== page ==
Safety concerns spark San Miguel Island closure

Safety concerns spark San Miguel Island closure

SAN MIGUEL—Travelers planning to visit San Miguel Island were turned away last month when Navy officials announced the island’s immediate closure due to safety concerns.

The popular boating and camping destination, owned by the U.S. Department of Defense and managed by the National Park Service, will remain closed through the rest of this year “due to recent concerns of possible unexploded ordnance,” according to Navy officials.

“The Navy is dedicated to the conservation of our national resources, of which the Channel Islands are a unique and critical piece,” Capt. Larry Vasquez, commanding officer of Naval Base Ventura County said in a statement.

“But the safety and well-being of National Parks Service personnel and those who visit San Miguel Island are our highest concern,” he continued. “We are working closely with our federal partners to ensure the park is a safe and inviting place to visit.”
Kimberly Gearhart, a spokeswoman for the Navy at Point Mugu, said safety concerns were sparked following a review implemented by the National Park Service in 2013, which sought island expansion for overnight visits.

“Once we started looking at the review and looking at the process, we realized this island has never properly been cleared after having been used for years as a bombing range in World War II,” she said. “What we don’t want is to expand the areas we haven’t accessed before and have someone get hurt.”

In January, park service workers discovered a “suspicious piece of metal,” which Gearhart said was determined not to be exploded ordnance from that time period. It was at that point when officials made the decision to consider a detailed risk assessment.

“We worked together with the parks service and requested this closure so we can go out there and do a proper risk assessment and then, based on that risk assessment, we’ll decide how to safely move forward in the future,” she said.

Gearhart said the process could involve several steps. Suggested initiatives include analyzing historical documentation, data bases, newspapers and period photographs to verify related military activity. The operation, which won’t require a grid search, will help the Navy determine which areas were used, as well as specific coordinates of impact sites. Flyovers and ground characterization procedures will also aid in the process.

Gearhart said, based on the results of the assessment, a cleanup or clearing process will follow to ensure safety.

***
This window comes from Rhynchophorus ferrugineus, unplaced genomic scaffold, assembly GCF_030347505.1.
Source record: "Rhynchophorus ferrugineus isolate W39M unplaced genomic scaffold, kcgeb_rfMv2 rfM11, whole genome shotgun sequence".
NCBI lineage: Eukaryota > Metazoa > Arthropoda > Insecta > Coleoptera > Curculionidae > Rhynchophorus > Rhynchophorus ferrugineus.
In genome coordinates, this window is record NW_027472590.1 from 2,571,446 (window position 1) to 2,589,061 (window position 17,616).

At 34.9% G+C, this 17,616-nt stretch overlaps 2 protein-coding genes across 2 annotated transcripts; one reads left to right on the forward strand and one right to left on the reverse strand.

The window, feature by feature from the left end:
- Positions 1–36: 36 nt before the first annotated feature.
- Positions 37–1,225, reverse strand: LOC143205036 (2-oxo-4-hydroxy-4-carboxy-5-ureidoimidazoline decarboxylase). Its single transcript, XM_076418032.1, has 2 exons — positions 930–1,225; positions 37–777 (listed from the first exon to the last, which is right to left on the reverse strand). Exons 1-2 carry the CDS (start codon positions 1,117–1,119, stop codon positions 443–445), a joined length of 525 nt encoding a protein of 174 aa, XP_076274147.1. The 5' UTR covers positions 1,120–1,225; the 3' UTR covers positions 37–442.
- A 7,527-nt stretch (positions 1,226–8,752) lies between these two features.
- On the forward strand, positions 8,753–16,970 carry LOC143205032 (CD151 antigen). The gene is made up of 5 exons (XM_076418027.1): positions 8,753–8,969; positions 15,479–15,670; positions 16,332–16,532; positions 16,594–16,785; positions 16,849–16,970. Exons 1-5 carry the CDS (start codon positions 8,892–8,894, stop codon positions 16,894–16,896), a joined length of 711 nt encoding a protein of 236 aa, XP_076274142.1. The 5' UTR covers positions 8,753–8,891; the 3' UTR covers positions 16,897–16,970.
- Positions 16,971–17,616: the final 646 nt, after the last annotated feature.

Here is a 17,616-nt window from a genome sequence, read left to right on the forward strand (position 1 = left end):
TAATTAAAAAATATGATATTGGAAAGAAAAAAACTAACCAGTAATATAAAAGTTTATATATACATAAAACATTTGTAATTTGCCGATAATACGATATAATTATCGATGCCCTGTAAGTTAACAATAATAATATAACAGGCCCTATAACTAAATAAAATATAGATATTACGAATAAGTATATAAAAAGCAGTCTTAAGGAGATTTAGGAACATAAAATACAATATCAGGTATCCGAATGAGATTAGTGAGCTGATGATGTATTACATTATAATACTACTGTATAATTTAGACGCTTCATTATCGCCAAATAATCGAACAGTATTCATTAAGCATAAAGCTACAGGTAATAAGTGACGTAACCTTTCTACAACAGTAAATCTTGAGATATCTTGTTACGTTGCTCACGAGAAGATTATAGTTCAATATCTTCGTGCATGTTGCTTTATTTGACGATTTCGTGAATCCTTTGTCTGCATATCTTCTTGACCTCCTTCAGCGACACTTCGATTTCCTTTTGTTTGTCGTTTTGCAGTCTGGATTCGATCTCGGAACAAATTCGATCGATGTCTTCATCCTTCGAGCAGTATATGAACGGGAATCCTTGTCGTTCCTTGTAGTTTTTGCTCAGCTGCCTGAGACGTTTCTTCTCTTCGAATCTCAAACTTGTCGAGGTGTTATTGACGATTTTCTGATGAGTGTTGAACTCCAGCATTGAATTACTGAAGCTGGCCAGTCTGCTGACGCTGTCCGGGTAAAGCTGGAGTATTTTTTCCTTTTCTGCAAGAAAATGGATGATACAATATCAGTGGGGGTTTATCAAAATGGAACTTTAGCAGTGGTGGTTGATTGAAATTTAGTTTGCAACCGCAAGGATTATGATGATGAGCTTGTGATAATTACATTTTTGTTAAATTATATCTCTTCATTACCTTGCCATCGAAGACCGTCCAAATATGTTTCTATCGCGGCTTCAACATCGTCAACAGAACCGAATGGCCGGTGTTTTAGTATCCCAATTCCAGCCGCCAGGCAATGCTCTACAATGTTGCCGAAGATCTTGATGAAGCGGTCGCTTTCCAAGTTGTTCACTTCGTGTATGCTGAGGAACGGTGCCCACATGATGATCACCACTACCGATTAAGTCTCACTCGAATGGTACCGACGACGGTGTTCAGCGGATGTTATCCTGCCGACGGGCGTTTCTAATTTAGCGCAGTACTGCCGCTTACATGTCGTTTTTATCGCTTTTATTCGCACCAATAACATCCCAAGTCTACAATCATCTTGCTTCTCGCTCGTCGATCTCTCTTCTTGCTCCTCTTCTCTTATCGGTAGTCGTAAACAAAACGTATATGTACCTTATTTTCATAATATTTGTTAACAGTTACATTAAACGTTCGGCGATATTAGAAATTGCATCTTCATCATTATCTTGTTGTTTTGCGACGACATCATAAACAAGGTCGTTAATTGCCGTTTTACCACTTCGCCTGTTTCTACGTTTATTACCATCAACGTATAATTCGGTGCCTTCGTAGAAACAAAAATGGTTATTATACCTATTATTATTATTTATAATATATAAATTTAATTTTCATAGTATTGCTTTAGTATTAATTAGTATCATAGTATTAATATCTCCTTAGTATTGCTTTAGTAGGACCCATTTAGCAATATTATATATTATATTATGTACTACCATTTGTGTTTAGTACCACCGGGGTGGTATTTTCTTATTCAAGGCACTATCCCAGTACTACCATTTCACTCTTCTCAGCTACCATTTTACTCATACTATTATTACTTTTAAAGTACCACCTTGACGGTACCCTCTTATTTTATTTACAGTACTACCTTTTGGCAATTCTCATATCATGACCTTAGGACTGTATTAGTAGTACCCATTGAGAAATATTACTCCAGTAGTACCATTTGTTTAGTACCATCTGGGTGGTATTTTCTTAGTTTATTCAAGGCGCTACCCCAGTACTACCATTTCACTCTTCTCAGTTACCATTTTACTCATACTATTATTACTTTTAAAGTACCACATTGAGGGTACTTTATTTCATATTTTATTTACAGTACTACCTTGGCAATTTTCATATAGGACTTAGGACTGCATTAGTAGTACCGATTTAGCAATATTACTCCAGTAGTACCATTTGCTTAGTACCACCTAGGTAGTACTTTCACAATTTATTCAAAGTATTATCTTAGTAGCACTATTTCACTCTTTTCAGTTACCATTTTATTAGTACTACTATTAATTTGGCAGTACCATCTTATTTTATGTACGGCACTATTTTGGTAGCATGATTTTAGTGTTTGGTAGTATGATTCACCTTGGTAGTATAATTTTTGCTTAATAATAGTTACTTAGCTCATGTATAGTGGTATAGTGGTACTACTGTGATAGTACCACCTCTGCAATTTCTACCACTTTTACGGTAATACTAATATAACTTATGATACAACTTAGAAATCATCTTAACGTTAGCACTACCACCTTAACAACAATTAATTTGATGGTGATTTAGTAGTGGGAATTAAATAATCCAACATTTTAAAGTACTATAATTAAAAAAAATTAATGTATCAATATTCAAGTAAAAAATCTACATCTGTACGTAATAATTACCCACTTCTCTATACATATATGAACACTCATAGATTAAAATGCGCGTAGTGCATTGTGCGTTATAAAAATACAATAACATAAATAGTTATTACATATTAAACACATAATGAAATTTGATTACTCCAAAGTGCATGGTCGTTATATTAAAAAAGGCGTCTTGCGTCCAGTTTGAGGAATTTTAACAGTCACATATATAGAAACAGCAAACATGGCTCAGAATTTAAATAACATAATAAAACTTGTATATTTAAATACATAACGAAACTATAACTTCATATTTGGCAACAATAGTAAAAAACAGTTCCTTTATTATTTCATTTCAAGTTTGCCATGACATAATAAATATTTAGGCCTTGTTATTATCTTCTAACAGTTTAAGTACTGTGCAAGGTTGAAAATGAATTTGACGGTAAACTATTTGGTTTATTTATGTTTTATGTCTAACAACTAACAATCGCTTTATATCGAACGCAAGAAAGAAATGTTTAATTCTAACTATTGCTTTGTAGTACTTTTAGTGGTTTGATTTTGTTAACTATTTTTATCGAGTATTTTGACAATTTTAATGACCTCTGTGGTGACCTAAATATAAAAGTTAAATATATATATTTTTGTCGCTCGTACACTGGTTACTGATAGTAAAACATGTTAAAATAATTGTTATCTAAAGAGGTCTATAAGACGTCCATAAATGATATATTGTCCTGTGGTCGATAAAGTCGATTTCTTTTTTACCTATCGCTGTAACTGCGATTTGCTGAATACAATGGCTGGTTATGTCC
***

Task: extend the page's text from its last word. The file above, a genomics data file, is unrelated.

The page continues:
“No one is allowed on the island at all,” she said. “We don’t control boating and we don’t control fishing—we don’t try to restrict that,” she said. “It’s not what the Navy does, but we’re concerned with the safety of those people setting foot on the island. We ask they do not dock or attempt to dock there.”

Gearhart added that standard security perimeter around most Navy yards requires boaters to stay at least 300 yards away from land.

Yvonne Menard, a spokesperson for the Channel Islands National Park, said those working for the National Park Service were surprised with the announcement.

“We heard about it a few days before it went public,” Menard said. “I think it’s important to know the National Parks Service is completely committed to ensuring the safety of our visitors. So we support the U.S. Navy in its quest to secure public safety.”
San Miguel is located 55 miles west of Ventura and averages about 1,000 visitors a year, with 200 to 250 of those being campers. The island contains roughly 27 miles of isolated coastline, housing more than 30,000 beach-dwelling animals. Menard said boaters land at Cuyler Harbor, the island’s solitary landing point.

“Visitor’s can go unescorted on the landing at Cuyler Harbor to the ranger station, which is adjacent to the camp grounds,” she said. “Any travel beyond that point is escorted.”

Cheryl Connally, co-owner of Island Packers, charters about 15 cruises, with an average of 80 travelers, to the island from May to October. She said her chartered catamaran takes roughly three hours to get to the island and her company typically offers two daytrips a year in September and October— the easiest time to land ashore.

“I was very surprised about the immediate notice that it’s closed now,” Connally said. “That was a bit of a surprise for Island Packers cruises. We learn to work with them as much as we can to maneuver around the closures. It’s unfortunate for our visitors that they won’t get to see the backcountry of the Channel Islands.”

Island Packers’ first trip was set for May 23 and was filled before the announcement was made. The company is offering full refunds to those who purchased charter tickets or have the option of choosing a different voyage.

“We had the Fourth of July weekend, too,” Connally said. “It’s going to be a bummer for those people. They’re already calling for refunds. For us, it’s the visitors that we feel bad about, not about our company not having the service.”

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